Currently, there are more number of treatments available for gastric ulcer, which are proton-pump inhibitors that help as a H2-receptor antagonists, various drugs and antacids or alginate, that protect the lining of stomach, etc. It has been shown that there are several side effects, and incidences of relapse are major drawbacks of the available treatment.[11] Several research studies and clinical trials show that screening and development of novel gastroprotective agents from natural source are associated with effective treatment option with lesser side effect, which might be toxic less and cost-effective.[12] Currently, more number of studies have risen and carried out to identify the effectiveness of herbal medicines in the treatment of gastric ulcers. Polysaccharides from several herbs and compounds, including Sargassum fusiforme, have paying attention of researchers due to their multiple biological properties, such as immune stimulatory, anti-inflammatory, antioxidant, antifungal, hypoglycemic, cardioprotective, and free radical scavenging activities.[11]

S. fusiforme is bitter, cold, with a soft solid loose knot and used in purging heat, reducing phlegm and water swelling.[13],[14] Sargassum possesses various biological properties, including it regulates pacify blood coagulation, thyroid function, diminish blood pressure, decrease fat, maintains sugar, improves body's immunity and cellular antioxidant activity.[15] Polysaccharide is not only a nutrient but also can be used as a drug, due to its widely recognized safety and effectiveness. Polysaccharides partake very clear pharmacological properties in help to immunity and tumor treating without side effects; therefore, it helps to one of the possibilities for the treatment of some of the common ailments.[16],[17],[18] Several researches have pointed out that polysaccharides, like those found in S. fusiforme, can act as powerful antioxidant and anti-inflammatory agent.[19] Therefore, the search of biologically and structurally novel drug-like polysaccharides from plant or S. fusiforme has great importance to treat gastric ulcer. Hence, the present study designates the leading exploration of therapeutic role of ethanolic extract of Sargassum fusiforme polysaccharides (SFPee) and their potential mechanisms of action against gastric ulcer-induced rats by ethanol.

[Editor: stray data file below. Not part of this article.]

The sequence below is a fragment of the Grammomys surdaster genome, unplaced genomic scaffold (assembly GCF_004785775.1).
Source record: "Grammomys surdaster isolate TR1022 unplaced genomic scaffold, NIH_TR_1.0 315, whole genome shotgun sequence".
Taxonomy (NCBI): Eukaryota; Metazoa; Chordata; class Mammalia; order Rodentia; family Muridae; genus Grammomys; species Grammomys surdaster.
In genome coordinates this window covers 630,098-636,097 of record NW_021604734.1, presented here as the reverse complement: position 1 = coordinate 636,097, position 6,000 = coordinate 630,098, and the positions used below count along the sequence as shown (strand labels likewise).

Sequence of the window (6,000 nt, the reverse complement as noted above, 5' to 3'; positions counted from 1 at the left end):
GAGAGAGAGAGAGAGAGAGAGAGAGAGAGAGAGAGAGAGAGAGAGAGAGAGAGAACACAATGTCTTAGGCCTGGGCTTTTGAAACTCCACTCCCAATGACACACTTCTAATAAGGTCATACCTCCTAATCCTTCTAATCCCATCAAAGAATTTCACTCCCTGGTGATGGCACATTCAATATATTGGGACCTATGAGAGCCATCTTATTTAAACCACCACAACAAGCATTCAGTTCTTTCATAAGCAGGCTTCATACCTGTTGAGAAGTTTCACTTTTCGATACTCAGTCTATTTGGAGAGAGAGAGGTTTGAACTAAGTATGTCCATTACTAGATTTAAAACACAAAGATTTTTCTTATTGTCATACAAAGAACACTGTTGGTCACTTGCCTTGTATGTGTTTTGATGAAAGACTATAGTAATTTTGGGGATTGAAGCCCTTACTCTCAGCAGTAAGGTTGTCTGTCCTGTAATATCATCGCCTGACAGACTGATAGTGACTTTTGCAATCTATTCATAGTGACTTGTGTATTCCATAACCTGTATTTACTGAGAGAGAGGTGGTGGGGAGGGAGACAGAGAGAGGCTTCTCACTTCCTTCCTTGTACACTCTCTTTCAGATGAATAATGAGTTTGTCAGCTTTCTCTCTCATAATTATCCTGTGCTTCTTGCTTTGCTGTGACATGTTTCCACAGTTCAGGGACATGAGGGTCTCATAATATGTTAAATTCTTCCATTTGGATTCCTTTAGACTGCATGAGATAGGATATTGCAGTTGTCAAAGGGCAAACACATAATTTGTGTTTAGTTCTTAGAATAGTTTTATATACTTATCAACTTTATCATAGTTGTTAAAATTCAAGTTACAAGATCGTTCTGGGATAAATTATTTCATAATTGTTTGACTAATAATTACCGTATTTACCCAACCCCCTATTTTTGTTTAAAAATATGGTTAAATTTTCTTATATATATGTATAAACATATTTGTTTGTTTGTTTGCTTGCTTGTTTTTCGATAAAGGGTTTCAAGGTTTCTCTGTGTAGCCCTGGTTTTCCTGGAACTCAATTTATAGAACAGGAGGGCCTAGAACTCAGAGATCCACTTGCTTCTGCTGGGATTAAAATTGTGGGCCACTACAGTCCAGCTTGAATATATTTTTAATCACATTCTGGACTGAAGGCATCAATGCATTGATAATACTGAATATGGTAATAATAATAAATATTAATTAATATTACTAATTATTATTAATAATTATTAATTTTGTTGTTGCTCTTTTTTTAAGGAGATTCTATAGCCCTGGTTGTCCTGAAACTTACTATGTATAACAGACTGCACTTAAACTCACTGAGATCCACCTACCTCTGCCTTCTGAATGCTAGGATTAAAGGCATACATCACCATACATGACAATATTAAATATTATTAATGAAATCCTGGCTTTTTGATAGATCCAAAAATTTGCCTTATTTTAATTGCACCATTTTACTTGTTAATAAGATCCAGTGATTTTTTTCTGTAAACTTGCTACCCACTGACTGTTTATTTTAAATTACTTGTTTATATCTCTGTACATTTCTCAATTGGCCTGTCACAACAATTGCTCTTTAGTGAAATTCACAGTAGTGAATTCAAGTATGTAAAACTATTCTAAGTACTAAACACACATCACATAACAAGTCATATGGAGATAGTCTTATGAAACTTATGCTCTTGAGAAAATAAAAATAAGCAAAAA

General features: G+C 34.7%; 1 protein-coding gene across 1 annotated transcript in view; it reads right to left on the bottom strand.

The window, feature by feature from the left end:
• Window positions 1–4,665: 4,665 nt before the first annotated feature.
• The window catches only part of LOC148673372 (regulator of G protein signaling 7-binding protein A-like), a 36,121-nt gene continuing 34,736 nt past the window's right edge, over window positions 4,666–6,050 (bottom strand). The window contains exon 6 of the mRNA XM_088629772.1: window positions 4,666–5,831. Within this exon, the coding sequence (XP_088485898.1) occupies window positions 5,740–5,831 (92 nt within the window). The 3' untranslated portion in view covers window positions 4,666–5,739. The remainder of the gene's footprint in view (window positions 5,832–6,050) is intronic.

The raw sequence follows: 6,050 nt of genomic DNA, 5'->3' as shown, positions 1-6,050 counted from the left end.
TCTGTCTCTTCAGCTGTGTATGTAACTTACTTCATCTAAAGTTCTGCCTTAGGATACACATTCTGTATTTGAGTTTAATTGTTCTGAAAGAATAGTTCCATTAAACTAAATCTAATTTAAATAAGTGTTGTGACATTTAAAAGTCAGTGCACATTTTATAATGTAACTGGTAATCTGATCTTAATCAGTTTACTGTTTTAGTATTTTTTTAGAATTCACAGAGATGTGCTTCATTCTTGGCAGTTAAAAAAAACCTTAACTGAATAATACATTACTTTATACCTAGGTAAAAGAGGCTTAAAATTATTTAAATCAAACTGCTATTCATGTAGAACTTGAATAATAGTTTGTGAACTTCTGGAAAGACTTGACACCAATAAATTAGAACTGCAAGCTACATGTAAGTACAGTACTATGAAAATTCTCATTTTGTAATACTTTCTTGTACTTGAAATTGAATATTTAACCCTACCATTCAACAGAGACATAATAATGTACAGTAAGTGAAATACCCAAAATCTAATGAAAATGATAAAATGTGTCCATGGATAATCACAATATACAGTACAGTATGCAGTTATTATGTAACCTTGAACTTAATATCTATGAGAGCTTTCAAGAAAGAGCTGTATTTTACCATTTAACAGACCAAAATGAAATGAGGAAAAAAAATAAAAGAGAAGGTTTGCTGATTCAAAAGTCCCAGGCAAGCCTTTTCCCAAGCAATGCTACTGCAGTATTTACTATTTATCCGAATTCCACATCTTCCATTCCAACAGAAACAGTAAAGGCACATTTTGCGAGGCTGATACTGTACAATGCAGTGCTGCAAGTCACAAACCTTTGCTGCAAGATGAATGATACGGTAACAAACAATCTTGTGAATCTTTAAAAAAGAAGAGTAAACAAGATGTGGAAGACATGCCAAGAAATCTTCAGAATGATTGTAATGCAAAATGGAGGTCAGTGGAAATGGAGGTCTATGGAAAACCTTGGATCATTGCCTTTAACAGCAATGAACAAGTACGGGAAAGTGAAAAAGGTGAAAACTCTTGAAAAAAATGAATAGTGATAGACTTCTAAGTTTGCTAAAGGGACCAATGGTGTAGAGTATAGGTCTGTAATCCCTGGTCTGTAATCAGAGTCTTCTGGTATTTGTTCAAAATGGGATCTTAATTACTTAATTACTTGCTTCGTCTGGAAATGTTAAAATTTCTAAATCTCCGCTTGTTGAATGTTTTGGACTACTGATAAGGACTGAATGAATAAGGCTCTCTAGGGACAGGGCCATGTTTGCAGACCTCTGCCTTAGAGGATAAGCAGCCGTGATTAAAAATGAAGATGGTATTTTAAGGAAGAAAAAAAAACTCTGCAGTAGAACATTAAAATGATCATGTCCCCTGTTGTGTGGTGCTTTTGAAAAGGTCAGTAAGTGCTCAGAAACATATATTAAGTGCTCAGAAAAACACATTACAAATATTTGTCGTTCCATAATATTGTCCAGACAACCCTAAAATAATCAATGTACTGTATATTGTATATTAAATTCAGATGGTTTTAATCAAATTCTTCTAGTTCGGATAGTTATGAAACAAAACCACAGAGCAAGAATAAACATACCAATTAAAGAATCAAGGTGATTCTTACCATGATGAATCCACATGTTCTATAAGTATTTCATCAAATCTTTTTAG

Materials and Methods Top


Experimental design

Animals

Wistar albino adult male rats were used for this study, and rats weighing 150–200 g were segregated into three groups in a cage of six animals each. Entire experiments were carried in the controlled laboratory conditioning, where food and water were given ad libitum. The ethical clearance was approved for this study according to the guidelines for the Care and Use of Laboratory Animals (published 1996 by National Academy Press) and the experimental protocol approved by the Institutional Research Ethics Committee.

Work design

Rats were randomly segregated into three groups, and every group consists of six animals (n = 6); Group I (control): Rats were served as normal controls (received vehicles orally by intragastrical gavage), Group II (gastric ulcer induced): rats were received ethanol (5 ml/kg, intragastrically), Group III (gastric ulcer induced + SFPee treated): rats were received ethanol (5 ml/kg, intragastrically) along with ethanolic extract of S. fusiforme (SFPee: 300 mg/kg b. wt).

Isolation and purification of the polysaccharide